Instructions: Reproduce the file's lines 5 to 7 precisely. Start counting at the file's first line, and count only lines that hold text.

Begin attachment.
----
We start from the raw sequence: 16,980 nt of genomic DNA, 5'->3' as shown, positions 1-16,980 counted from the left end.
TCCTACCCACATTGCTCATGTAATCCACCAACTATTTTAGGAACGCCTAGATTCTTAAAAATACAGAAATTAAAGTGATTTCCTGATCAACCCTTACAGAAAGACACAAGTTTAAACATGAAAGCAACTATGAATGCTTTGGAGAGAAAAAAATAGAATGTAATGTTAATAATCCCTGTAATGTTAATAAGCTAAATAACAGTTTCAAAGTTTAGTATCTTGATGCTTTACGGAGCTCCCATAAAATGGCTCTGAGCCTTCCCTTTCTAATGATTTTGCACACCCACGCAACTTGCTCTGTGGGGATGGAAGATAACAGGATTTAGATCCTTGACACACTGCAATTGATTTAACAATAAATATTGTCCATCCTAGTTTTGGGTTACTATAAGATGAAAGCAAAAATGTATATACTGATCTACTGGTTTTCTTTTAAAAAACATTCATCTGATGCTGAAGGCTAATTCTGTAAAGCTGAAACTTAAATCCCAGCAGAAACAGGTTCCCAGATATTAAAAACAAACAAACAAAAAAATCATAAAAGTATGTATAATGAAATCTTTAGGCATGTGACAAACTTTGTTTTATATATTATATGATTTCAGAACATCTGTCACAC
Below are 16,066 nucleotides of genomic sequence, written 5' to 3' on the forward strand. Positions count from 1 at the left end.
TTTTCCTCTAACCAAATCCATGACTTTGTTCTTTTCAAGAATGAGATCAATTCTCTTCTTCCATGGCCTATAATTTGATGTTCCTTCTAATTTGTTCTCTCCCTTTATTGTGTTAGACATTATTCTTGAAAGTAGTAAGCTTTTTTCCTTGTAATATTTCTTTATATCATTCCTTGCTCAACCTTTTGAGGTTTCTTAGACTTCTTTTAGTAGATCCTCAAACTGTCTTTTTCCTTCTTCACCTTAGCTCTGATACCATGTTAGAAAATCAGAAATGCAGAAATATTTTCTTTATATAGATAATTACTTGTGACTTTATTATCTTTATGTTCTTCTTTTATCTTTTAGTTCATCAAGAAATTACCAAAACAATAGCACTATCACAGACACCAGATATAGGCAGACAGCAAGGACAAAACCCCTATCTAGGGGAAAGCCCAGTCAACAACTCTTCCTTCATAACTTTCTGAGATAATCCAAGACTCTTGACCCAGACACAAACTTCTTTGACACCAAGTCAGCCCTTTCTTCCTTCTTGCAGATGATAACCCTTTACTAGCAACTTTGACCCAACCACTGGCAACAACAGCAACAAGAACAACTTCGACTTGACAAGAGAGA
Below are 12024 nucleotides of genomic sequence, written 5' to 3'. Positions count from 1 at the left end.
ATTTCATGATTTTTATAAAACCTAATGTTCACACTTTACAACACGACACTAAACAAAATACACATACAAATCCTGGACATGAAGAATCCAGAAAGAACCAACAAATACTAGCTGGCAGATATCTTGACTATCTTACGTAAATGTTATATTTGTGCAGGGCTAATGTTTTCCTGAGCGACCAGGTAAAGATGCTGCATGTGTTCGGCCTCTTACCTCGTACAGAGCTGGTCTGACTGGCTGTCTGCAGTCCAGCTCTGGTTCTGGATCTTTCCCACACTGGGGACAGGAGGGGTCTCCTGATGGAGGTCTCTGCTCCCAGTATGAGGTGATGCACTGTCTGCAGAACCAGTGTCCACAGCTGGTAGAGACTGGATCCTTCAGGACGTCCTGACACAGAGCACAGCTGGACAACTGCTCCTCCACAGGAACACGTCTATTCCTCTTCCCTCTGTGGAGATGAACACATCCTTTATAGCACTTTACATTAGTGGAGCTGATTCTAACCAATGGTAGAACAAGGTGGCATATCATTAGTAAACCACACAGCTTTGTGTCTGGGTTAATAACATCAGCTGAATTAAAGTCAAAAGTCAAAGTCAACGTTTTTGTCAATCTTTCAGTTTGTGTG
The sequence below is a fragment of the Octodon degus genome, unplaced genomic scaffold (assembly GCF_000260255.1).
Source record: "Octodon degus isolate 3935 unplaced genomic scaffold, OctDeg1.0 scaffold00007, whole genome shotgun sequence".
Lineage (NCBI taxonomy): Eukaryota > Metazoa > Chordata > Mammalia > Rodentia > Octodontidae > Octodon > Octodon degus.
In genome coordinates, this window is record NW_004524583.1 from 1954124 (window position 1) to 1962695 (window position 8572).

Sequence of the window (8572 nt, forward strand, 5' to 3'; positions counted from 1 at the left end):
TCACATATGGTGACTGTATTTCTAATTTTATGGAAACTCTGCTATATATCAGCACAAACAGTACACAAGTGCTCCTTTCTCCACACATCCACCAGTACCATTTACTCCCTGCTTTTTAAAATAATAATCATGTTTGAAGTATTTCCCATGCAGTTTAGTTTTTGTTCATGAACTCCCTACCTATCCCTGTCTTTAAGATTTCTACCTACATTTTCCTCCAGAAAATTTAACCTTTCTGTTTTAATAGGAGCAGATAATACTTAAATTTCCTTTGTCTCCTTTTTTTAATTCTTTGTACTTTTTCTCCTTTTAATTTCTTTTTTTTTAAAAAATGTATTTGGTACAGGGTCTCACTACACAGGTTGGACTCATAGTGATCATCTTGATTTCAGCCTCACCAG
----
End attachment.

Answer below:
Below are 12024 nucleotides of genomic sequence, written 5' to 3'. Positions count from 1 at the left end.
ATTTCATGATTTTTATAAAACCTAATGTTCACACTTTACAACACGACACTAAACAAAATACACATACAAATCCTGGACATGAAGAATCCAGAAAGAACCAACAAATACTAGCTGGCAGATATCTTGACTATCTTACGTAAATGTTATATTTGTGCAGGGCTAATGTTTTCCTGAGCGACCAGGTAAAGATGCTGCATGTGTTCGGCCTCTTACCTCGTACAGAGCTGGTCTGACTGGCTGTCTGCAGTCCAGCTCTGGTTCTGGATCTTTCCCACACTGGGGACAGGAGGGGTCTCCTGATGGAGGTCTCTGCTCCCAGTATGAGGTGATGCACTGTCTGCAGAACCAGTGTCCACAGCTGGTAGAGACTGGATCCTTCAGGACGTCCTGACACAGAGCACAGCTGGACAACTGCTCCTCCACAGGAACACGTCTATTCCTCTTCCCTCTGTGGAGATGAACACATCCTTTATAGCACTTTACATTAGTGGAGCTGATTCTAACCAATGGTAGAACAAGGTGGCATATCATTAGTAAACCACACAGCTTTGTGTCTGGGTTAATAACATCAGCTGAATTAAAGTCAAAAGTCAAAGTCAACGTTTTTGTCAATCTTTCAGTTTGTGTG
The sequence below is a fragment of the Octodon degus genome, unplaced genomic scaffold (assembly GCF_000260255.1).